Well, it’s been an interesting seven days. We’ve learnt a lot.
'If it hurts, tell someone!'
I won’t go into the details of trying to find a vein last Tuesday that would pump blood. Suffice it to say that when the nursing staff warn me to tell them that it’s hurting when they are pumping Avastin into my system, I will do so next time. In my defence, no-one actually said before the event to warn them and I thought I would be seen as wimpy if I complained about a bit of soreness.…I’ll tell them next time even if it means yanking out the cannula and looking for yet another vein that works. As it happened, the only damage done was a sore arm for three days.
'You didn't take your medication!'
I also learnt not to forget to take an anti-seizure tablet before bed-time. This has never happened before, and it was entirely my fault, though poor Tracey is beating herself up about it, as she usually double checks the pill case before going to bed. She shouldn’t blame herself at all. She thought I was standing there at the kitchen bench round midnight, taking it. So did I, but my memory can be like a sieve these days.
After the three days of chemo that was probably the worst time in any month for me to do that. I woke next morning and my right arm started to spasm immediately.
I was shocked by this after more than 9 weeks seizure free. The seizure wasn’t a bad one and it settled down within 3 minutes. I got up as soon as possible and went to the kitchen, to get my morning meds into me, puzzled to find the previous late night’s medication still in the little pill bowl. I realised only then that I hadn’t taken it, and felt somewhat relieved that an explanation for the seizure was right there in front of me.
I took the morning tablets (which include two types of anti-seizure pills) and lay down again. Three quarters of an hour later, I had another seizure, again mild by the standards of some I’ve had, but this time starting in my arm, saying hello to my fingers (which said hello back) creeping like a thief up to my shoulder, my shoulder, stomach, my ankle and finally my thigh. The whole circuit of my right side, in other words, but not a strong one.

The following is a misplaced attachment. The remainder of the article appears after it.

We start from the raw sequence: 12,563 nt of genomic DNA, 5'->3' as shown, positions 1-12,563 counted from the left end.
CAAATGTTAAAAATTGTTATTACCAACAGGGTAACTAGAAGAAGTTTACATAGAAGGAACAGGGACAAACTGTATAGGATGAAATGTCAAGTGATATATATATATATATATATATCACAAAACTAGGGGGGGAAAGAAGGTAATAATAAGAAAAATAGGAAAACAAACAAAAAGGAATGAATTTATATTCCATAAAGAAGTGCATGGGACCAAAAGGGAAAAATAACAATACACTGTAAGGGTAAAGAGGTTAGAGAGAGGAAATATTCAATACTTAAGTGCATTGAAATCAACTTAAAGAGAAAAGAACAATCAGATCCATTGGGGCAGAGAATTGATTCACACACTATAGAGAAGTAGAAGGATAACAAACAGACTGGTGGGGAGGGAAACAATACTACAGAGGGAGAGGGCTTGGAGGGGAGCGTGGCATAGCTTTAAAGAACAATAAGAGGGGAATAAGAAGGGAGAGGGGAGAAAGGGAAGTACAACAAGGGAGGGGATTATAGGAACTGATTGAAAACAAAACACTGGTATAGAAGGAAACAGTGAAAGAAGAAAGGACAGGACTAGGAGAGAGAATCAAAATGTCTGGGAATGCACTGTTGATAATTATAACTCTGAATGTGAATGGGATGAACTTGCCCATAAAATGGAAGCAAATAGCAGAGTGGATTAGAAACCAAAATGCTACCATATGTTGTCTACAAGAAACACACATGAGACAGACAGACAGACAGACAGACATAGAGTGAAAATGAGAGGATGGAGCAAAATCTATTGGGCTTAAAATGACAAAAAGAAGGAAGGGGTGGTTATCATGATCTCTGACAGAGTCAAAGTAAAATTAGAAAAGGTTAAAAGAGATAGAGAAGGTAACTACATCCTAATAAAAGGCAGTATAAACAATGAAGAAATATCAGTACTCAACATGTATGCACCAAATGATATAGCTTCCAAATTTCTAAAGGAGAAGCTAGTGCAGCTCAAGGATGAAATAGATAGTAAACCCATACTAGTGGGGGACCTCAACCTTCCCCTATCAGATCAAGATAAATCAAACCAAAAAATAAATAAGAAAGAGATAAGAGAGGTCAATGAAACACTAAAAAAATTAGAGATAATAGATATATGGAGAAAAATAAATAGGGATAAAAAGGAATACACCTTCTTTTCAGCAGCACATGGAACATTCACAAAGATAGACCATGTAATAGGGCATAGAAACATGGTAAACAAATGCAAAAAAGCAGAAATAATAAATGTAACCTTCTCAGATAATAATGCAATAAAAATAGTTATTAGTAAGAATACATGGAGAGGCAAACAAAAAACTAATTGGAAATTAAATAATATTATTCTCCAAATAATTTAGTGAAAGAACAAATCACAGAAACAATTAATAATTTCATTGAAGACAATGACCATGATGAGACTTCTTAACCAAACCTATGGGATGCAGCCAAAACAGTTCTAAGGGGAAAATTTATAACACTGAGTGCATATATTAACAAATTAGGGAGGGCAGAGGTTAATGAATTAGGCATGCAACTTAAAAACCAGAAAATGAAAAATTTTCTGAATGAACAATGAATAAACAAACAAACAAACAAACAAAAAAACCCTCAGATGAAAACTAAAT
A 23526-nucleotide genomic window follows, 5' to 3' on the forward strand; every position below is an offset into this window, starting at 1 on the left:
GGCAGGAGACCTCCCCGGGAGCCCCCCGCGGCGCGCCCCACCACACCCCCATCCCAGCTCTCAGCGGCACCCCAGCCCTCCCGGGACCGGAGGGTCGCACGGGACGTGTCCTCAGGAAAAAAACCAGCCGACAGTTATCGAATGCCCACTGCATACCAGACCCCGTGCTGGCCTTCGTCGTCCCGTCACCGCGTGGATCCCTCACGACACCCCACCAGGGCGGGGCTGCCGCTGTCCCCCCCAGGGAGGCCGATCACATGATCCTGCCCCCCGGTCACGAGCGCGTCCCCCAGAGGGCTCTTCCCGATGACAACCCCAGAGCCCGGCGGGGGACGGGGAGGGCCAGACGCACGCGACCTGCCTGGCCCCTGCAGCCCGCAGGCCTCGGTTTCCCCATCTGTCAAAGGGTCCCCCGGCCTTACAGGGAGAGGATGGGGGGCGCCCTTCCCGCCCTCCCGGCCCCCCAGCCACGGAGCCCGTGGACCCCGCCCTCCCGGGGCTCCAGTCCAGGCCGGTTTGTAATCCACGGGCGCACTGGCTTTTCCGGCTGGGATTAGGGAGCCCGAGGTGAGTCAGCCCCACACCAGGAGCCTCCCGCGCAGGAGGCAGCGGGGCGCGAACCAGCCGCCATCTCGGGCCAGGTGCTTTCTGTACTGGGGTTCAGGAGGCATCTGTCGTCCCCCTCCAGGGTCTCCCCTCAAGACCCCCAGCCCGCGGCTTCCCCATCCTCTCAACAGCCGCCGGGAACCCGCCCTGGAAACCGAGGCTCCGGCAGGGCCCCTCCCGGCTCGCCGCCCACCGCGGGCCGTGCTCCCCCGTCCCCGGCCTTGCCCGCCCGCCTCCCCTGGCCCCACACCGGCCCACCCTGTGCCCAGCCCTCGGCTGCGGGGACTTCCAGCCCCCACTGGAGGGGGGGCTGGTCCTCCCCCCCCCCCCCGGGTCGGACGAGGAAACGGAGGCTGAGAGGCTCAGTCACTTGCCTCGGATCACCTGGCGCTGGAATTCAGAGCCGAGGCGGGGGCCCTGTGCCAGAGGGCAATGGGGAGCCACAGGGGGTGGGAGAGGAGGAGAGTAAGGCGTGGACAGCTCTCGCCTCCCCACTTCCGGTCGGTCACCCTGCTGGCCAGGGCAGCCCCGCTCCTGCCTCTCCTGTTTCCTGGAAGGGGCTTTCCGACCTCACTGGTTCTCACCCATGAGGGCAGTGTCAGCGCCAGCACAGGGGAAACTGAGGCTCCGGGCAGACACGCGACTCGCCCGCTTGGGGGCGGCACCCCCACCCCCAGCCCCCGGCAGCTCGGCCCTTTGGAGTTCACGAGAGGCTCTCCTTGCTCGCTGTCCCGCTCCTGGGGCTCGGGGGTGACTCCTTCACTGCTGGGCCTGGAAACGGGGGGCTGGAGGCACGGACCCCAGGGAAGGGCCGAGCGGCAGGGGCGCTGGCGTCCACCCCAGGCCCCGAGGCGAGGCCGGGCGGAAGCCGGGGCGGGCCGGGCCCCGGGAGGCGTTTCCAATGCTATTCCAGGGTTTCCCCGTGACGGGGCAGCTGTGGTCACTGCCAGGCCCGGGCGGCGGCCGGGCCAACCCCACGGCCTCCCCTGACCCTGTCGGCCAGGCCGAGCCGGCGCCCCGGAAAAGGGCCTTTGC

And yet another seizure happened an hour or so later. This time it was only in my fingers; again quite mild. But for me the mildness wasn’t the real issue – the fact that it had happened at all was way more significant to me.
I put the recurring seizures down to the fact that my anti-seizure medication must be even more finely balanced than I thought, and any upset to routine might cause the problem. Over the next day or two, I felt on the edge of a seizure, and three days from the first one, I had another mild seizure in my fingers. That wasn’t good as the destabilising effect of missing a Keppra pill ought to have been gone by then.
All this time, Tracey was working on a second possibility. While the failure to take a good slug of Keppra at the right time wouldn’t have helped matters, she thought we might have been on the wrong track. To me, cause and effect seemed so close together, I thought what she was suggesting might have merely added to the heightened chance of seizure, but now I am pretty sure her instinct was more correct. It often is in medical matters, given her long experience of these forms of medications way before I met her. Let me explain.
In order to limit what can become a powerful dependency, we, under the oncologist’s instructions, had been reducing the amount of steroid (Dexamethozone) since taking Avastin and having such good results with the latter. Like getting off any of this class of drugs, there are withdrawal symptoms if the dosage is reduced too fast for the body to cope with.
You must not stop taking this medicine suddenly if you have been taking it for more than three weeks. This is because long-term use of corticosteroids can suppress the natural production of corticosteroids by the adrenal glands, which means that the body becomes temporarily reliant on the medicine.
From an initial dose of 8 mgs, it had been reduced over some weeks right down to 1.5 mgs. When the injection of chemotherapy drugs is occurring, it is boosted intravenously from whatever lower level I was on back up to a total of 8 mgs. Then it drops back to the previous lower level that is taken orally. It’s a big drop from 8 mgs to 1.5 mgs.
To cut a long story short, right at the time when I was having IV chemotherapy and had missed an anti-seizure pill, the Dexamethozone was at its lowest dosage. The oncologist warned that this was something that needed monitoring carefully, and Tracey picked it up. For the last few days I have felt like hell, but taking the Dexamethozone back up to 2 mgs last night and this morning has made a big difference. I feel more stable and less like I am on Jupiter with a massive hangover. Balance is still an issue and my hip feels as if it’s been replaced by a sponge, but that can only get better.
We have forgone physiotherapy on my arm today, as exercise when unstable can set off a seizure. I have been sleeping a lot but I feel I am off the downward spiral of the past few days. We will keep the steroid at 2 mgs until we are positive we can or should lower it. Maybe 2 mgs is my right dosage for stability.
Time will tell.
Lastly I should mention this. We might be on the wrong track yet again. It may turn out that the reason lies elsewhere, but I don’t think so. Of course, I was just as convinced that missing the Keppra pill caused it in the first place!
This is where Tracey’s nous about such things can make all the difference. She knows stuff!